It was a cool but sunny day in mid-November. I was walking in Croton Point Park, taking in all the signs of winter coming: the fallen leaves, the silvery look the river gets at that time of year, the woods’ silence after migrating birds have already departed for warmer climes.
Then I noticed that some of the birds that do stick around all winter—chickadees and titmice—were kicking up a fuss in a nearby tree. The little birds were scolding something…but I could tell it wasn’t a hawk or owl. Instead of looking up into the branches, they were perched at eye level and staring down at the ground.
Following the direction of their angry gazes, I scanned around the base of the tree. It took me a minute or two to spot what was upsetting them, and when I finally did I was surprised: It was a beautiful young Milk Snake, a cold-blooded creature I’d assumed would have already been safely tucked away for the winter in some cave or woodpile. But here it lay, basking in the sun, seeming in no hurry to go anywhere.
As so often happens when something in nature surprises me, I went off to do some research. If snakes were still out in November, I thought, I clearly had something to learn about hibernation.
Turns out I had plenty to learn. I wasn’t even aware that only warm-blooded animals hibernate. Milk Snakes—and all other cold-blooded creatures—do something different: They brumate.
What’s the difference? At first glance, the two methods of surviving northern winters seem quite similar. In both cases, the animals’ breath, heartbeat, and metabolic systems slow down to just a fraction of their summertime rates. (Eastern Painted Turtles, for example, can reduce their metabolism by 99%, while their heart may beat just 8 times an hour.)
Mammals that hibernate, like Groundhogs, try to gain as much weight as possible before they settle down to sleep all winter. (Anyone who’s seen a nearly circular Groundhog in September already knows this.) Once they’re safely ensconced in their winter den, they slowly burn off their fat reserves, surviving till they emerge in spring and resume eating.
But cold-blooded creatures cannot gain massive amounts of weight as easily as warm-blooded ones, so they don’t have the option of sleeping through the winter. Instead, when a thaw comes, brumating animals wake up to eat, drink, and warm themselves in the sun. Then, when the cold descends again, they go back to their den and to sleep.
The need to be up and about, especially in a season with little undergrowth to hide in, leaves cold-blooded creatures like the Milk Snake more vulnerable than mammals to predators, extended cold snaps, and other threats. On the other hand, brumation does come with advantages, including at least one that seems hard to believe.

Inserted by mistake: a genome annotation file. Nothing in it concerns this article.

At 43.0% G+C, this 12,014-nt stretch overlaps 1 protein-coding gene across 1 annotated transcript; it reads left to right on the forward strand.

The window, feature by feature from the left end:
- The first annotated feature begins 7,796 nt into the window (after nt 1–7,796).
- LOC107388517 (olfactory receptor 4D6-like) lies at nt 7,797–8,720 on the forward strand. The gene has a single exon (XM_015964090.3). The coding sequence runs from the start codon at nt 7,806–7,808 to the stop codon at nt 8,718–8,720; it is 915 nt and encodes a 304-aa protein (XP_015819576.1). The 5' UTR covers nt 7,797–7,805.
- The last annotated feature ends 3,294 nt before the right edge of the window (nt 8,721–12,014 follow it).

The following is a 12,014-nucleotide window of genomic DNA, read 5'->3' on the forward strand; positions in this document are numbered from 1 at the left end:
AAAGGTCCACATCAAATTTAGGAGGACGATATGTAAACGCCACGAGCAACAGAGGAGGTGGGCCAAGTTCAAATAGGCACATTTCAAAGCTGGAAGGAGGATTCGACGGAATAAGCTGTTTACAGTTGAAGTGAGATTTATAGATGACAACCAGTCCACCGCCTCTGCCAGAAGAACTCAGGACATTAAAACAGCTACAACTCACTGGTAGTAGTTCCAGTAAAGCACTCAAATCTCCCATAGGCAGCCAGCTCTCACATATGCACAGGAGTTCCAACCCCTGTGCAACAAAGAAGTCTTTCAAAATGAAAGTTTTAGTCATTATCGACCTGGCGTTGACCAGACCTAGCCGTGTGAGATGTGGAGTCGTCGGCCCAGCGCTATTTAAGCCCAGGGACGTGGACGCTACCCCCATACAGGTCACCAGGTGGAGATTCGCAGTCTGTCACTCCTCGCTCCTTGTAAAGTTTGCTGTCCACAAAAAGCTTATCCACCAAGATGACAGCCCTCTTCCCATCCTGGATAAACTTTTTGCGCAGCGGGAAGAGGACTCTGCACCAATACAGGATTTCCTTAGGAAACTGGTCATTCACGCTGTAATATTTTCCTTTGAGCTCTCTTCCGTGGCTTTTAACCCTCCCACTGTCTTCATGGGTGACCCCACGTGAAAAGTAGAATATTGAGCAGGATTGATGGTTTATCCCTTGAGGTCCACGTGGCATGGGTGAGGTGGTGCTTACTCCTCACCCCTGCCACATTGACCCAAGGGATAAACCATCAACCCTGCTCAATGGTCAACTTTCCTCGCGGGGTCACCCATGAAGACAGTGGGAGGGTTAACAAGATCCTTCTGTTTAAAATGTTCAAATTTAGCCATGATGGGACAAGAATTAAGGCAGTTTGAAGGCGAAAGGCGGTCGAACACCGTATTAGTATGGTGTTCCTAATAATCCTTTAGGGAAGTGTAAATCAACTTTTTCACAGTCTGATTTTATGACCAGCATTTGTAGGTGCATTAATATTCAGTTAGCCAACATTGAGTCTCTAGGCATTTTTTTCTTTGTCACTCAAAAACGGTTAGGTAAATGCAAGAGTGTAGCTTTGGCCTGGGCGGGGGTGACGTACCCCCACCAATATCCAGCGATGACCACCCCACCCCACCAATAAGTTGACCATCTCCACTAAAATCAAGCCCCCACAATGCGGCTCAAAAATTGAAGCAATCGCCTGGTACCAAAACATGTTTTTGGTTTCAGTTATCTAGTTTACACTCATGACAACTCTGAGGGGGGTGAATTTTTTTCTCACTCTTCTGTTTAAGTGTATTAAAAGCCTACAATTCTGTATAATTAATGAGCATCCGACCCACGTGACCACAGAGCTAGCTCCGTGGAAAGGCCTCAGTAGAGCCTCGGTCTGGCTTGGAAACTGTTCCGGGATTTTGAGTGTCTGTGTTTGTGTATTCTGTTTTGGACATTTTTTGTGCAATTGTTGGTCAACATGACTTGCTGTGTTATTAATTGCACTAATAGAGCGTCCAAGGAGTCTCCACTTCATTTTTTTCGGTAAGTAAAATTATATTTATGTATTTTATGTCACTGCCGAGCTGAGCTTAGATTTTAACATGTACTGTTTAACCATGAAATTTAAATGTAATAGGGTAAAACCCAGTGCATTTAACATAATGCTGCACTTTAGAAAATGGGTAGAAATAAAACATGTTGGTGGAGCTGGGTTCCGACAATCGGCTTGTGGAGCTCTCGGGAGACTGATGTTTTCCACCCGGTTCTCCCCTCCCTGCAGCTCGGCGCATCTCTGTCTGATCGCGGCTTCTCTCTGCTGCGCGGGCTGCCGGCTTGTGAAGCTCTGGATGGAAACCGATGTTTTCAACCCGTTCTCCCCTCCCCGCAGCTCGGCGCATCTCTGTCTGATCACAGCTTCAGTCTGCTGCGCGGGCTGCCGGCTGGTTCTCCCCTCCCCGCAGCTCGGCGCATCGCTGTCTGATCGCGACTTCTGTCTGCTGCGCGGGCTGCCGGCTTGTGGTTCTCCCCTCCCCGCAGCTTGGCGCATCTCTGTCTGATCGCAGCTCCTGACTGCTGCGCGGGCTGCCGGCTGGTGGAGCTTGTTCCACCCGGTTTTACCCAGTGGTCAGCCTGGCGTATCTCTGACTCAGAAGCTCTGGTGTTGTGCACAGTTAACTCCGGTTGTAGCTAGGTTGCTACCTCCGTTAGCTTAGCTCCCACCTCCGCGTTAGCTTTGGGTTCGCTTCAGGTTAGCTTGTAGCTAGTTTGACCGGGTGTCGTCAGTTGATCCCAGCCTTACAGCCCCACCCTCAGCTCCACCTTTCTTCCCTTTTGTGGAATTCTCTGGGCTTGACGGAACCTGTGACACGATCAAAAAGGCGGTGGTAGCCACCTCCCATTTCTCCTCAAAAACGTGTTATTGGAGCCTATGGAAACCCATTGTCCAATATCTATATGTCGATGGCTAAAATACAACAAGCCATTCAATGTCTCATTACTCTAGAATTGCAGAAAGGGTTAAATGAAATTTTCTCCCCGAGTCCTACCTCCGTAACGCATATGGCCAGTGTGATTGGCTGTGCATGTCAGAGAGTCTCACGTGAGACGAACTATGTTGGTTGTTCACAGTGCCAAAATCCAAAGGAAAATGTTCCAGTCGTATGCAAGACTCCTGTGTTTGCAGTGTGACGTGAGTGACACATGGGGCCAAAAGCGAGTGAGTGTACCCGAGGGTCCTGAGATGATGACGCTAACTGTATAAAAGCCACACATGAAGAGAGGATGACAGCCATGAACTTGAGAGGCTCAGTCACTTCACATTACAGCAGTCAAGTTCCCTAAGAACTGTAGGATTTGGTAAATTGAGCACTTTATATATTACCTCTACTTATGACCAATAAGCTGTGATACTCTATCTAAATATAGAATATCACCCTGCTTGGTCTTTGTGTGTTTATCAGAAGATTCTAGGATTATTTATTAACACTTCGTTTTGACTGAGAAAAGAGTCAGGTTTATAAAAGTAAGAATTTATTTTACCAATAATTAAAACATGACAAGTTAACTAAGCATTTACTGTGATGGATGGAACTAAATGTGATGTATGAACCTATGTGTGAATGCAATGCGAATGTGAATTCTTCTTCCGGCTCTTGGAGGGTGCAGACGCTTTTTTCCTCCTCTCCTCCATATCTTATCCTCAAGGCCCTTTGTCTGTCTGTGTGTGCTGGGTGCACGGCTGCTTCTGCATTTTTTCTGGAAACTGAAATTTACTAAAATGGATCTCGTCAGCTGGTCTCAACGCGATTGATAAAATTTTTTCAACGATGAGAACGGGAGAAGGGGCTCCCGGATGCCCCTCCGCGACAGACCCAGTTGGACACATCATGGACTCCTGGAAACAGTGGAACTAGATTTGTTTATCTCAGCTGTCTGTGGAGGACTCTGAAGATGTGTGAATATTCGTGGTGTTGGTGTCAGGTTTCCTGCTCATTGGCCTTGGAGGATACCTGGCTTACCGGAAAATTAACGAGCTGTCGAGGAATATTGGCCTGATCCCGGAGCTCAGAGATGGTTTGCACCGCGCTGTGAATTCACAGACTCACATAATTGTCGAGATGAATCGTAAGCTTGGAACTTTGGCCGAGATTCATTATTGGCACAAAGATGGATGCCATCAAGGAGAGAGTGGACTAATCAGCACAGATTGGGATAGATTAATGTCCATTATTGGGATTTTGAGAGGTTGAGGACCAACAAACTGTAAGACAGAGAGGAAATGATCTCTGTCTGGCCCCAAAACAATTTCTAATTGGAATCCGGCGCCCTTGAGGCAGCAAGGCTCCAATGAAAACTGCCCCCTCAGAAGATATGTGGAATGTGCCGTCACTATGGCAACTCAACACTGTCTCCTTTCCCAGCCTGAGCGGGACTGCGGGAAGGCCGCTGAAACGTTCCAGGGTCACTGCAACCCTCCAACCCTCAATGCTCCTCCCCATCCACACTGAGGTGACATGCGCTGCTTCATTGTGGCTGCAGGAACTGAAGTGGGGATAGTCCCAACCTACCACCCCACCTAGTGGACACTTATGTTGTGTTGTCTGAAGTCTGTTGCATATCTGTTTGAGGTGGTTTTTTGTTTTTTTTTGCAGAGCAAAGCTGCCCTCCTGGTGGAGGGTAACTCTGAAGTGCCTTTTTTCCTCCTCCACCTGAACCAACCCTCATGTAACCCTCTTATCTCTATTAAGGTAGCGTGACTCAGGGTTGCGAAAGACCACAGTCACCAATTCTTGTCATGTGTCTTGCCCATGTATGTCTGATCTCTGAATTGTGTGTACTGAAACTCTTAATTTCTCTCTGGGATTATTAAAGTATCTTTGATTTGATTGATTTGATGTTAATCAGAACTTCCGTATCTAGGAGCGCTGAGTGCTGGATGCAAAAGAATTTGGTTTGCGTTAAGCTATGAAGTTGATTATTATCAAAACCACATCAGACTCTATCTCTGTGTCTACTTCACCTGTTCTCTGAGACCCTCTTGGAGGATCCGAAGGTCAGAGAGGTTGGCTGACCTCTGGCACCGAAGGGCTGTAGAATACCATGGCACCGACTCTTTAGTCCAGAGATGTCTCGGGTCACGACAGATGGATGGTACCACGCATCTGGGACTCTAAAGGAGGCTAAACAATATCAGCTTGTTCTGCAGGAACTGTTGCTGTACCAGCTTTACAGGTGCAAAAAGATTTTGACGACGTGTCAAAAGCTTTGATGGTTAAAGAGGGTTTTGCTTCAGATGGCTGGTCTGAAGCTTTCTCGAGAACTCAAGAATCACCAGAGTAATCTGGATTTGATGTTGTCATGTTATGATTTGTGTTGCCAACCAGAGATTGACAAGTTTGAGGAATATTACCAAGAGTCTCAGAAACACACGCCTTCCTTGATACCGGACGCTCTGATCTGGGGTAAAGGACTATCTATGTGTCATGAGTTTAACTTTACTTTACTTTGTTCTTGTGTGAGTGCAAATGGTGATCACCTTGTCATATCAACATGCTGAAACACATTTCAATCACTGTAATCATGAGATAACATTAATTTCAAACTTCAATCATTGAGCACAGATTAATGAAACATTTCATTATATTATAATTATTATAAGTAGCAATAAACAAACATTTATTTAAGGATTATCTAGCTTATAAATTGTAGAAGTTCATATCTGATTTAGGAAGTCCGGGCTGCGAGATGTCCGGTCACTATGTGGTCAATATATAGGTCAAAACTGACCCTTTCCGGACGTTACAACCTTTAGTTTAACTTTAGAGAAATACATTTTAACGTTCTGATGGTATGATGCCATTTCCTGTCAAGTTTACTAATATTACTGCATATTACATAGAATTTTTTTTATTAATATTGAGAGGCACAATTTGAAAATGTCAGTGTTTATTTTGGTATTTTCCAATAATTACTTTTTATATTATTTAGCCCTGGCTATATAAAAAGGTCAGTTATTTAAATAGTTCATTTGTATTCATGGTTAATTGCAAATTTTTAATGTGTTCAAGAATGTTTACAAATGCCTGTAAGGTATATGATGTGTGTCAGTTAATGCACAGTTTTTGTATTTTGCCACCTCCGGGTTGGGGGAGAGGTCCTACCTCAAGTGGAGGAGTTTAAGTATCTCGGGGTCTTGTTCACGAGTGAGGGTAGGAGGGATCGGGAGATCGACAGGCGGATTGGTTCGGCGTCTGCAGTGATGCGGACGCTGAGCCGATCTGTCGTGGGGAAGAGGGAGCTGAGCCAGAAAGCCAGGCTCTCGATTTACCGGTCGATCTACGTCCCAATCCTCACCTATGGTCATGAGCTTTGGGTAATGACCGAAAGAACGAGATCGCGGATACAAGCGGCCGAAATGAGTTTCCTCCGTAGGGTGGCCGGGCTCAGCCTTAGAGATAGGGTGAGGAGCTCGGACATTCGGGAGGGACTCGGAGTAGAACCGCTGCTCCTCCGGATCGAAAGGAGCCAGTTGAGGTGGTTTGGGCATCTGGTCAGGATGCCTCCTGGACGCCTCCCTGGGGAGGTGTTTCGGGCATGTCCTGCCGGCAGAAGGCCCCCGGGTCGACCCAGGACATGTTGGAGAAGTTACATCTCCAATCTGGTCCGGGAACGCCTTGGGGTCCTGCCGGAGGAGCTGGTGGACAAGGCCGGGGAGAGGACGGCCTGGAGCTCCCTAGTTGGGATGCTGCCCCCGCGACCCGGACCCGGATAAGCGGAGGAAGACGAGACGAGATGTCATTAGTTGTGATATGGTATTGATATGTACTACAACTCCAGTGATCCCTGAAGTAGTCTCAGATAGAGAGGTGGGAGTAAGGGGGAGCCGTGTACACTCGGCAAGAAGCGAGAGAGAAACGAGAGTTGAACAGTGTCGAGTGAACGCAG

Take familiar reptiles like snapping and painted turtles. As winter approaches and ponds start to ice over, they’ll dive to the bottom and bury themselves in the mud, which remains unfrozen. There they go into a state of torpor—and stop breathing.
It’s true. Common Snapping Turtles, for example, can go for more than three months under water without taking a single breath. How on earth do they accomplish this feat? Part of reason is that being cold-blooded, their organs and other vital processes don’t require a steady stream of energy—and therefore large quantities of oxygen—to keep warm.
But they do require some fresh air from time to time. They obtain it via areas of their body where masses of veins lie close to the skin surface. These surfaces include the cloaca, the opening at the turtle’s rear where eggs are laid and waste expelled, and where special structures absorb the oxygen and transfer it to the animal’s bloodstream. (This technique, which allows the turtles to survive at the bottom of a pond, is called “cloacal respiration” or, more colorfully, “butt breathing.”)
When they become aware of a midwinter thaw, turtles wake up enough to rise to the surface, inhale some much-needed air the traditional way, and even find a rock or log and bask for a while in the sun. In this way, they and other brumating animals make it through the winter
I walked in Croton Point Park earlier today, as I do most days, but saw no snakes or turtles. Since the temperature reached fifty degrees, though, I have no doubt that somewhere nearby, snakes, turtles, frogs, and other cold-blooded creatures were already enjoying the warm sunshine just as much as I was. I can’t wait to encounter them along the trails again soon.
Copyright © 2023 by Joseph Wallace